Monday, 2 July 2012

Asne Seierstad, With Their Backs to the World

asne seierstad with their backs to the world

When I saw Asne Seierstad's With Their Backs to the World on the library shelf, I almost sprinted to grab it.  What a coincidence, I've been dying to read a book presenting Balkan Wars from the Serbian point of view and here's one doing just that, written by one of my favourite conflict zone reporters.

With Their Backs to the World is subtitled Portraits from Serbia and I can't think of a more accurate description.  Each of fourteen chapters included in the volume presents a different person (or group of people) telling their own version of the Serbian story.  One simply cannot help being fascinated by the selection.  Pretty much all political options are covered, various ways of life represented.  There's a farmer, a priest, a writer, a musician, a journalist, a currency trader and a student activist.  There are politicians and people who simply try to survive doing whatever they can.  As much colour as it is possible to get.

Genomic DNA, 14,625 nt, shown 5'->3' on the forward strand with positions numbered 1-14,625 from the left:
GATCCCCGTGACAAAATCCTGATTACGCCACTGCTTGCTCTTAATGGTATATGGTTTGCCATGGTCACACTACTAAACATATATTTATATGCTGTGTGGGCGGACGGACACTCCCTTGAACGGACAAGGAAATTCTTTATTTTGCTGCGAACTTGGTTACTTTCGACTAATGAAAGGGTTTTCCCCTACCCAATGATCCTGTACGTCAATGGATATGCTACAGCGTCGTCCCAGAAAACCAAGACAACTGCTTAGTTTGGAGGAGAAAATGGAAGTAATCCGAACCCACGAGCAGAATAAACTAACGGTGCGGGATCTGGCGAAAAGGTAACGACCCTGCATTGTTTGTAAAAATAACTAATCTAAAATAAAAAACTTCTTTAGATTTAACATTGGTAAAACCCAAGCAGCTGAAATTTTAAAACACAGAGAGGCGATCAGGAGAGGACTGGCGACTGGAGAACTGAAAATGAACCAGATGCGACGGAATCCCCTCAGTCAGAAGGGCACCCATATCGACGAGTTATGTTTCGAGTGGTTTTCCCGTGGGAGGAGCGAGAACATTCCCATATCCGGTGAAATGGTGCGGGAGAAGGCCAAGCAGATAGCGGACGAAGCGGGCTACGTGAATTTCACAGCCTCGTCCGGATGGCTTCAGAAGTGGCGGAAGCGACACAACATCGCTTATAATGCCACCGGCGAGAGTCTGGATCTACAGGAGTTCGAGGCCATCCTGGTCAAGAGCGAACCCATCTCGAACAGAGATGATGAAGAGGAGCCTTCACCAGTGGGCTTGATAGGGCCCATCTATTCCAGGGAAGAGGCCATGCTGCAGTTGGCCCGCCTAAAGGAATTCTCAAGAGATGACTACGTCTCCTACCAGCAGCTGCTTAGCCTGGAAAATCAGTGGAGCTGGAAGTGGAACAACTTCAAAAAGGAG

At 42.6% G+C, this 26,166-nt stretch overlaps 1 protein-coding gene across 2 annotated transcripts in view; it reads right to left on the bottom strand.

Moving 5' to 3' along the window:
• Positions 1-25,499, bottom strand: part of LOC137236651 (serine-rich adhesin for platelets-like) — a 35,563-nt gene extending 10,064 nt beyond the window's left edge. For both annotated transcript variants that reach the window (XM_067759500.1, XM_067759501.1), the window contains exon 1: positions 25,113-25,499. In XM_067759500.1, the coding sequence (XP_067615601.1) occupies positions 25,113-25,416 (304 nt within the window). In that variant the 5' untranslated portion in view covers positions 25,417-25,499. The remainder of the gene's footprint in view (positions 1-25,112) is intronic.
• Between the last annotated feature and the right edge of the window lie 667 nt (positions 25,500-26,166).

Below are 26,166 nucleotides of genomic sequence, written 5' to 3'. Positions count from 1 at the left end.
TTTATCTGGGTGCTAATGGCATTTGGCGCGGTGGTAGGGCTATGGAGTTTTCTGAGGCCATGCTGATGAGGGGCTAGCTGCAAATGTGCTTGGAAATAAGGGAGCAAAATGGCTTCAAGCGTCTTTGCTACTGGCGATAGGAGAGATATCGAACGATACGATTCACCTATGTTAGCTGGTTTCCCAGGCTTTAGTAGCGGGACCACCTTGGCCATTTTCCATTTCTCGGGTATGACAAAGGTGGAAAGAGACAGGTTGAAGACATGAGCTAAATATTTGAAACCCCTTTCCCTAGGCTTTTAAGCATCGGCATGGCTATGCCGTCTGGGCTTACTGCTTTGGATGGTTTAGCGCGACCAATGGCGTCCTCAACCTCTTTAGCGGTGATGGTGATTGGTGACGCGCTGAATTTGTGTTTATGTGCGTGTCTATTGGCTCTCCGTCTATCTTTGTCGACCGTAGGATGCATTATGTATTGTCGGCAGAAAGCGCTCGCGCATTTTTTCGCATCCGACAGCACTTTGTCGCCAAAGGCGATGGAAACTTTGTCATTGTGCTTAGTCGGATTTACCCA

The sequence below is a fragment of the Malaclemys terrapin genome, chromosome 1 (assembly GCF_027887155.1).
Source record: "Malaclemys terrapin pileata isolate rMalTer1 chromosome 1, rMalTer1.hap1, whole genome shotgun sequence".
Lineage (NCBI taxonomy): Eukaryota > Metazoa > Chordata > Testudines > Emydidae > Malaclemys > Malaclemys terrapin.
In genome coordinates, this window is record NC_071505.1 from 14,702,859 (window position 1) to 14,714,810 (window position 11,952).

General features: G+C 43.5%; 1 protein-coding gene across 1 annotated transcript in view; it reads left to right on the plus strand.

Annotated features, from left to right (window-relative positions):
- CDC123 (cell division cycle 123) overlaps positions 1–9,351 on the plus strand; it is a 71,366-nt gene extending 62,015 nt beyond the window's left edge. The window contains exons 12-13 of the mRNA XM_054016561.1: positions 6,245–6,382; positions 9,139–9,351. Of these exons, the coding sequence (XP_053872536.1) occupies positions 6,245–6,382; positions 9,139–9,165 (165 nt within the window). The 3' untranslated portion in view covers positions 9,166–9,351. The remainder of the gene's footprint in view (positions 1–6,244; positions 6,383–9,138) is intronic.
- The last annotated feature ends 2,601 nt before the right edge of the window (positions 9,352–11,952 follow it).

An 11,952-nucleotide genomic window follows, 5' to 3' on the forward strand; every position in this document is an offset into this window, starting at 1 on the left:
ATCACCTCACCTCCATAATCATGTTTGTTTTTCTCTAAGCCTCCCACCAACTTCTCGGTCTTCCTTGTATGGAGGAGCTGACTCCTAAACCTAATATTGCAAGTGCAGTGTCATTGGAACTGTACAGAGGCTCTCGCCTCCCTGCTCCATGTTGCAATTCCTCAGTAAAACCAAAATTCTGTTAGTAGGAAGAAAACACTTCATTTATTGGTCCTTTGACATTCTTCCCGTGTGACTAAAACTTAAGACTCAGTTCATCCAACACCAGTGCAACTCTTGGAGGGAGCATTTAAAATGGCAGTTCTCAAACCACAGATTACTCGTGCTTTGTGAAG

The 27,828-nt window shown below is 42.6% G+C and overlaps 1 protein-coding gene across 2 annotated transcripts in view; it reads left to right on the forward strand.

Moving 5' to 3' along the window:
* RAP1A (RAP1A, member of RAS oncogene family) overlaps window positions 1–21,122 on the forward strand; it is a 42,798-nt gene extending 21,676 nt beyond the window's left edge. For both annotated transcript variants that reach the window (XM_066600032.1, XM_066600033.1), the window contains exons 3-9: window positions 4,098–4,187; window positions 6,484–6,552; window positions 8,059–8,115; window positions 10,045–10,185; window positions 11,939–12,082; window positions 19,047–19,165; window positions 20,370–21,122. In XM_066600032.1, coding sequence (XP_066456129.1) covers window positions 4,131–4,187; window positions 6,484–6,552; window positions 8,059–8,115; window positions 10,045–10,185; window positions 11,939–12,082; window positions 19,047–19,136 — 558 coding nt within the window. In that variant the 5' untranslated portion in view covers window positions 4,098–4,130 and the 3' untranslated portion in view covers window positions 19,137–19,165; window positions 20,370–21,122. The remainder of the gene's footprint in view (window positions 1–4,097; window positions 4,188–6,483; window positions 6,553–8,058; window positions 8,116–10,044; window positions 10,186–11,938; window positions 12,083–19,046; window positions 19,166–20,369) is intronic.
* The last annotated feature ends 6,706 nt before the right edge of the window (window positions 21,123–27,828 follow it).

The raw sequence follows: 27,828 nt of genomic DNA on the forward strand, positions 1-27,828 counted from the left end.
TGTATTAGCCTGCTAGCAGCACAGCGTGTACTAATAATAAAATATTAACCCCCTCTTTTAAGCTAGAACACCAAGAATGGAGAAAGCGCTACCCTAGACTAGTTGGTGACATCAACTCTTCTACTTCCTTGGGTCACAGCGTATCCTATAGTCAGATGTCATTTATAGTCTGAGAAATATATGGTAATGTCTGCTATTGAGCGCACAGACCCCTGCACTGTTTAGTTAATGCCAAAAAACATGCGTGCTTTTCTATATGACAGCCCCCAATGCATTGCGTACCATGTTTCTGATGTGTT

Seierstad took down their stories 'in instalments', with a new update added each time she visited Serbia during the years.  Thus, she managed to show how opinions and circumstances were changing with time.  Some fortunes went up, some went down, other didn't really change that much.  How lifelike.

I am always amazed by Seierstad's non-judgemental attitude.  Sure, she does convey her personal opinions now and again, but she always does it very discreetly, by accenting a word or a sentence rather than by preaching.  I also admire how respectful she is towards her sources.  Inevitably, With Their Backs to the World is full of pretty extreme stories, yet she manages to withhold her judgement and refrain from condemnation.  I am officially impressed.

Paradoxically, the most important observation I've made when reading With Their Backs to the World has nothing to do with Serbia, but is universal.  Whatever the story, the teller is always the last to blame.  Whether it's big politics or ordinary human relations, it's always 'their' fault, never 'mine'.

Funny, really.

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